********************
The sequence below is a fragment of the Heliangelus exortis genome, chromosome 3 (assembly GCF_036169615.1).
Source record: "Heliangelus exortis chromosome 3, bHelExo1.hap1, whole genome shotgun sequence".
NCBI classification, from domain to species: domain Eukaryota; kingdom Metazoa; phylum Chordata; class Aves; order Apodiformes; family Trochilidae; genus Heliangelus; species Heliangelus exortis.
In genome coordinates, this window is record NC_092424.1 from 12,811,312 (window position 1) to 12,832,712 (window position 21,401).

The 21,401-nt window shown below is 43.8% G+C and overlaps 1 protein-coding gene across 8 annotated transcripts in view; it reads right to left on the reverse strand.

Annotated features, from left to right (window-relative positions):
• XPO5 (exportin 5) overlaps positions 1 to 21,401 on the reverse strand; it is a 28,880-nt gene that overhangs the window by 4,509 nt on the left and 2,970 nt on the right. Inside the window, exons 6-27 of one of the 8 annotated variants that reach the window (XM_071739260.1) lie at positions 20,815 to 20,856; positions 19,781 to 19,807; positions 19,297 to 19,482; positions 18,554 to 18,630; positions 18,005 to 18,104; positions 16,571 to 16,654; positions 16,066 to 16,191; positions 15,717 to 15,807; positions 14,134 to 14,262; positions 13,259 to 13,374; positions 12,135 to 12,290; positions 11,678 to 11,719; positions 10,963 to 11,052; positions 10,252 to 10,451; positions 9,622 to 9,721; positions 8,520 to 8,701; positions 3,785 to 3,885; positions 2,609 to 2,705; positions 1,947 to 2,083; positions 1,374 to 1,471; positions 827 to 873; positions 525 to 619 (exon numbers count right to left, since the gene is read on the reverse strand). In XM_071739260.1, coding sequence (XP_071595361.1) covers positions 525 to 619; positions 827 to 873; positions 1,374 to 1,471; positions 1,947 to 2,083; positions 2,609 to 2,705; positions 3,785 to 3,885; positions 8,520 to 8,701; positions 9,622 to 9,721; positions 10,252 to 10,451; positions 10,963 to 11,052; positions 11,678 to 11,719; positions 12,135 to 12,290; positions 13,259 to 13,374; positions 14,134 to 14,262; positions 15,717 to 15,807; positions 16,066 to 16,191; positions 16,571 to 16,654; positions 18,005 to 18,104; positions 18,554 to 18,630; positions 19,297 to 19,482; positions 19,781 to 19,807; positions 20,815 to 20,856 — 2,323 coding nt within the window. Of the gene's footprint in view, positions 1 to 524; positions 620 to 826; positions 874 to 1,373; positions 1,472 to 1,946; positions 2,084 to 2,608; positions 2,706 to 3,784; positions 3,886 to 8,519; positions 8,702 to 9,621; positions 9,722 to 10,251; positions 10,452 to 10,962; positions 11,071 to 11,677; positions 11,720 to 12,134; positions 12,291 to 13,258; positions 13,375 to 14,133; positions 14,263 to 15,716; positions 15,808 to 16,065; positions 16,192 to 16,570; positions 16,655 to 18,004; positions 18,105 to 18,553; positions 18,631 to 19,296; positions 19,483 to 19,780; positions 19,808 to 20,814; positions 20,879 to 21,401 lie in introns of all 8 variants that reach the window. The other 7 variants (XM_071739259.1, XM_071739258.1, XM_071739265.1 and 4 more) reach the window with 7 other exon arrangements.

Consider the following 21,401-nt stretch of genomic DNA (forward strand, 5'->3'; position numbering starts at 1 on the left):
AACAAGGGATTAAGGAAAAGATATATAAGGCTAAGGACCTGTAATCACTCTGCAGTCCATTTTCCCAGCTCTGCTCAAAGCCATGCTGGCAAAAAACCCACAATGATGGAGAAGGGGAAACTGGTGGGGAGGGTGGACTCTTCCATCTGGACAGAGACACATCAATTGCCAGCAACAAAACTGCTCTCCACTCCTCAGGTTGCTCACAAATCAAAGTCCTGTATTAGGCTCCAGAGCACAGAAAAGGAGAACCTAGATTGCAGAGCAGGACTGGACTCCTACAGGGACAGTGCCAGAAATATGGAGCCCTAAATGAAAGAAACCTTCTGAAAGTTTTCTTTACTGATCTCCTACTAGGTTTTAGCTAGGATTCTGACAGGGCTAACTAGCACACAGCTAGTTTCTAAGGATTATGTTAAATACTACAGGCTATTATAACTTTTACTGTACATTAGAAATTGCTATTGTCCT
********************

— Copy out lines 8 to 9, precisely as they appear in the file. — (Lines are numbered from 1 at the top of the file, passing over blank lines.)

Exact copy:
Consider the following 21,401-nt stretch of genomic DNA (forward strand, 5'->3'; position numbering starts at 1 on the left):
AACAAGGGATTAAGGAAAAGATATATAAGGCTAAGGACCTGTAATCACTCTGCAGTCCATTTTCCCAGCTCTGCTCAAAGCCATGCTGGCAAAAAACCCACAATGATGGAGAAGGGGAAACTGGTGGGGAGGGTGGACTCTTCCATCTGGACAGAGACACATCAATTGCCAGCAACAAAACTGCTCTCCACTCCTCAGGTTGCTCACAAATCAAAGTCCTGTATTAGGCTCCAGAGCACAGAAAAGGAGAACCTAGATTGCAGAGCAGGACTGGACTCCTACAGGGACAGTGCCAGAAATATGGAGCCCTAAATGAAAGAAACCTTCTGAAAGTTTTCTTTACTGATCTCCTACTAGGTTTTAGCTAGGATTCTGACAGGGCTAACTAGCACACAGCTAGTTTCTAAGGATTATGTTAAATACTACAGGCTATTATAACTTTTACTGTACATTAGAAATTGCTATTGTCCT